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UPDATED: 1:15 p.m. ET —

The Kentucky city of Lousiville has reached a multi-million dollar settlement over the police shooting of Breonna Taylor despite any semblance of justice having been served in the case that critics have called a “murder.” The Louisville Courier-Journal reported that the settlement was “as high as $12 million,” according to an anonymous source.

The actual amount was not expected to be confirmed until later Tuesday afternoon.

The city took steps to settle the civil lawsuit brought by Taylor’s family even though the police officers who killed Taylor — a 26-year-old essential worker who was shot during a botched execution of an unmerited and arguably illicitly obtained no-knock warrant served at her home on March 13 — have avoided criminal charges and remained free.

It was unclear how authorities decided on the monetary figure more than six months since Taylor was killed in her own home. But it did beg the question: How much is Black life worth?

Taylor’s family in May sued Louisville for wrongful death, excessive force and gross negligence, claiming in part that Louisville Metro Police Department officers Myles Cosgrove and Brett Hankinson and Sgt. Jonathan Mattingly “entered Breonna’s home without knocking and without announcing themselves as police officers. The Defendants then proceeded to spray gunfire into the residence with a total disregard for the value of human life.”

Ben Crump, one of the civil rights attorneys representing Taylor’s family, has announced he will hold a press conference Tuesday afternoon to address the settlement and other development in the case.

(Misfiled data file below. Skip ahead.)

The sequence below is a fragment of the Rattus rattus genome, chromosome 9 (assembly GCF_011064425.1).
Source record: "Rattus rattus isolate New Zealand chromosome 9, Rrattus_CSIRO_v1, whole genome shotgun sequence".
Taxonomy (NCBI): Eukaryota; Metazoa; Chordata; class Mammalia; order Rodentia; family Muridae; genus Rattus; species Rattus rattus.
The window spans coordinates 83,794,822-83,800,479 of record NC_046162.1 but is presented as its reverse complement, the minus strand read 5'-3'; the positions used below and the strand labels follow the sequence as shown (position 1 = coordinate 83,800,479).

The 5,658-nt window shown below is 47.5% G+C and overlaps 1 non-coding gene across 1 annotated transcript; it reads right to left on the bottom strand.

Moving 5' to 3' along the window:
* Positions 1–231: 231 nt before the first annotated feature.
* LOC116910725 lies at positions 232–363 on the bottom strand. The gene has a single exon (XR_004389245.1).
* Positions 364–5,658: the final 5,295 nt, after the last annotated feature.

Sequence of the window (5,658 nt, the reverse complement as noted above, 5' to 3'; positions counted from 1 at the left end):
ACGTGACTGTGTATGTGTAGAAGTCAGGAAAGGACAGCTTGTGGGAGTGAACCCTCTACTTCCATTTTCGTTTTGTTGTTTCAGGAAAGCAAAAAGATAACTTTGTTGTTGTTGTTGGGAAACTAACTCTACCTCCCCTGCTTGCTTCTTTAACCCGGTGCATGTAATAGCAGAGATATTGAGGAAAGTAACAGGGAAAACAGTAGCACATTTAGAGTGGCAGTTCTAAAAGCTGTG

Kentucky Attorney General Daniel Cameron announced last week that he had finally empaneled a grand jury to decide whether Cosgrove, Hankinson and/or Mattingly should be charged criminally for their roles in Taylor’s killing.

The settlement in Taylor’s case “is expected to dwarf the biggest payout previously made by police,” the Courier-Journal reported. That was for $8.5 million in 2012 and involved wrongful imprisonment, not death. “In addition to the payment, the deal is expected to include several policing reforms, including a requirement that commanders approve all search warrants before they go to a judge,” the Courier-Journal also wrote.

A closer look at police settlements in recent years shows they fluctuate wildly for similar deadly offenses committed by police officers and departments.

In 2018, Baltimore County was ordered to pay $38 million for the fatal shooting of Korryn Gaines, a 23-yea-old killed in a six-hour standoff with police that also injured her young son in 2016.

Government officials, typically with no apology to victims’ families, have been effectively writing checks and moving on with their lives. The settlement amounts in high-profile cases vary, ranging from the $6 million each for the shooting deaths of Tamir Rice and Freddie Gray to just $1.5 million for Michael Brown to a Minnesota town placing a value of $3 million on Philando Castile’s life.

Also in 2018, Tulsa County in Oklahoma settled a civil rights lawsuit with the family of Eric Harris for $6 million. The settlement came three years after a volunteer deputy shot Harris—claiming that he thought his gun was a Taser—while officers restrained the suspect.

This story will be updated as additional information becomes available.


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